Ann Walzberg

Ann Walzberg| Camp Sierra


The Night the Fire Started

Camp Sierra is less than a mile up canyon from where the Creek Fire started. 

At the time I was the President of the Camp Sierra Conference Association which runs a nonprofit group camp. At the time, the camp was surrounded by 71 private cabins in the Sierra National Forest.

During COVID some of the private cabin owners had social distance happy hours on cabin decks or parking areas. That afternoon at 5 pm the happy hour started at a cabin that overlooked the canyon. Just before 5:30 we saw smoke at the bottom of the canyon a little to the west. The smoke area remained the same size as we watched a helicopter unload two water dumps and a plane drop two loads of fire retardant.

During this time multiple fire trucks drove into Camp Sierra with sirens. Since the camp had five cabins rented, I went down to the Conference Grounds to see how I could help and check on our campers. Multiple fire engines from Cal Fire, the Sierra National Forest Service and the Shaver Lake Volunteer Fire Department, along with two Fresno County Sheriff Deputy cars staged on the Conference Grounds parking lot. There were approximately eight fire trucks and crews waiting to try to save our little community if needed. 

Over the daylight hours the emergency responders kept in frequent contact with the firefighters at the fire scene. They reported that the fire was remaining at three to five acres and were hopeful that it might be contained. The mood of everyone lightened but the firefighters reminded me that you can’t tell what a fire is going to do. They would remain all night just in case they were needed.

I opened the Camp Store and some cabins to provide access to bathrooms and a place to rest. Everyone who wanted was treated to ice cream cones and bottles of water. We all remained watchful and hopeful. The on-site incident management crew prepared to protect Camp Sierra. Multiple private cabin owners came to the parking lot to get updates and our campers were kept informed.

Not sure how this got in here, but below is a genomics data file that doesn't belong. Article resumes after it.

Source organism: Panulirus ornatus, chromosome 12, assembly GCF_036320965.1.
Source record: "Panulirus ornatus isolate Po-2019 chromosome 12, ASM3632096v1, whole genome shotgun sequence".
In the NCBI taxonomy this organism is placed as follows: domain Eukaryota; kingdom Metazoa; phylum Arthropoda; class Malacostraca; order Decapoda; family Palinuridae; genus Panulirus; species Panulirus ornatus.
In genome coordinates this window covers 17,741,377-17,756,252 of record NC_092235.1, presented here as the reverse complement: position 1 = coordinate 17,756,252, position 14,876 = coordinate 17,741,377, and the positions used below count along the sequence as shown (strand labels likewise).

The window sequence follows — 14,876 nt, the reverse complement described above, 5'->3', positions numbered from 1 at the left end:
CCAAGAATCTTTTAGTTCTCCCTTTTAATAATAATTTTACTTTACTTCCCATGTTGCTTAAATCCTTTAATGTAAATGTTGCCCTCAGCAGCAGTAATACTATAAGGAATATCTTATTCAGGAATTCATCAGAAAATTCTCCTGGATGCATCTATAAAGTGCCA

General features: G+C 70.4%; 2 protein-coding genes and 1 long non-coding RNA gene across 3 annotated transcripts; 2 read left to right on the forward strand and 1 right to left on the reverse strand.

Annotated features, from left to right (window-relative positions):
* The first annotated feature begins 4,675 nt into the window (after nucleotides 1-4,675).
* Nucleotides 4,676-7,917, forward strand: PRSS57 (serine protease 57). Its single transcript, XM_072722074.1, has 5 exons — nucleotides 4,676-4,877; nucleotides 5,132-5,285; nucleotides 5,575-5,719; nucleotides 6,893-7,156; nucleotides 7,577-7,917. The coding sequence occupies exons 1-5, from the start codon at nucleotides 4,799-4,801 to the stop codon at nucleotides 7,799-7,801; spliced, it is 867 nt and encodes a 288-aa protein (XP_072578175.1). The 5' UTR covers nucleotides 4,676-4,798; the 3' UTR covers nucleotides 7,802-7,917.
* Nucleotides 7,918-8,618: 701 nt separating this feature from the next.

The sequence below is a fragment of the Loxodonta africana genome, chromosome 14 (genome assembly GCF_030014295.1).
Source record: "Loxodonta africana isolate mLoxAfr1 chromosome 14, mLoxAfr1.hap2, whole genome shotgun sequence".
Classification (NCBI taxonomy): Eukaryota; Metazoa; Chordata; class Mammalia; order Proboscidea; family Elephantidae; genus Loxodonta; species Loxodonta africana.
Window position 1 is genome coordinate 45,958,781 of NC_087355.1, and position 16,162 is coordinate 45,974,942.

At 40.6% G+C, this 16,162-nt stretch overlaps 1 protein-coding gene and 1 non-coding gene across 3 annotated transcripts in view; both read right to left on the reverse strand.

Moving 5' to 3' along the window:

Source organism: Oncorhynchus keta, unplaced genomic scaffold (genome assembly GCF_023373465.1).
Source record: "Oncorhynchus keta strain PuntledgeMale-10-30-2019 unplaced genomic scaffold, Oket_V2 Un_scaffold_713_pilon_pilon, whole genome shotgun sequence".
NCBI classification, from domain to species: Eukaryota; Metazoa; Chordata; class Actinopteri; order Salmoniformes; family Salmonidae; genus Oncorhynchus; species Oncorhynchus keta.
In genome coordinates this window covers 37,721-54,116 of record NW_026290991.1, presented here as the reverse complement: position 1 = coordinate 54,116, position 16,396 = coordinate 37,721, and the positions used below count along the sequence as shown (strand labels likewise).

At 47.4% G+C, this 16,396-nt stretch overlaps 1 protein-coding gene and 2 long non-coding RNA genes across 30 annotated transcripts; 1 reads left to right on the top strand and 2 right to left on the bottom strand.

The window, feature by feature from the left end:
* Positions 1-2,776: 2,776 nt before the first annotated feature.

When dark came, the wind started to pick up. I wasn’t watching the time, but someone noticed an orange glow in the direction of the fire that wasn’t visible before. The incident commander contacted the firefighters at the fire and learned the fire had just jumped with the wind and the fire was rapidly heading up the canyon.

The evacuation order came immediately, without even time for an evacuation warning. The fire was moving quickly up the canyon wall with all of the bark beetle killed ponderosa pines and drought conditions. Anyone in the mountains fears exactly what was now happening.

A sheriff’s deputy and I went to each of our camper cabins to get them evacuated. Then my husband and I went to our private cabin to load up our things to evacuate. Every minute showed the night sky turning lighter and lighter with glowing orange. It was pretty scary. The only thing we could think about was how to get out before the fire reached us. We only took time to grab our family albums and pictures, some clothes, computers and a few other personal items.

By the time we left at 12:20 am we were the last cabin owners to leave. The fire had already jumped the Huntington Lake Road to Shaver Lake. We had to leave the back way through Big Creek and Huntington Lake. Driving up to Huntington Lake, at every switchback, we saw the fire getting bigger and bigger. We had little hope that we would ever see our cabin or Camp Sierra again.

After the fire passed by Camp Sierra, through the heroic efforts of the firefighters, 67 of 71 cabins survived and the Conference Grounds only lost only an outdoor chapel out of 27 buildings.  Close to 20 trucks and crews fought valiantly over three days. Our little community is forever grateful.

Ann Walzberg, Cabin #3 Camp Sierra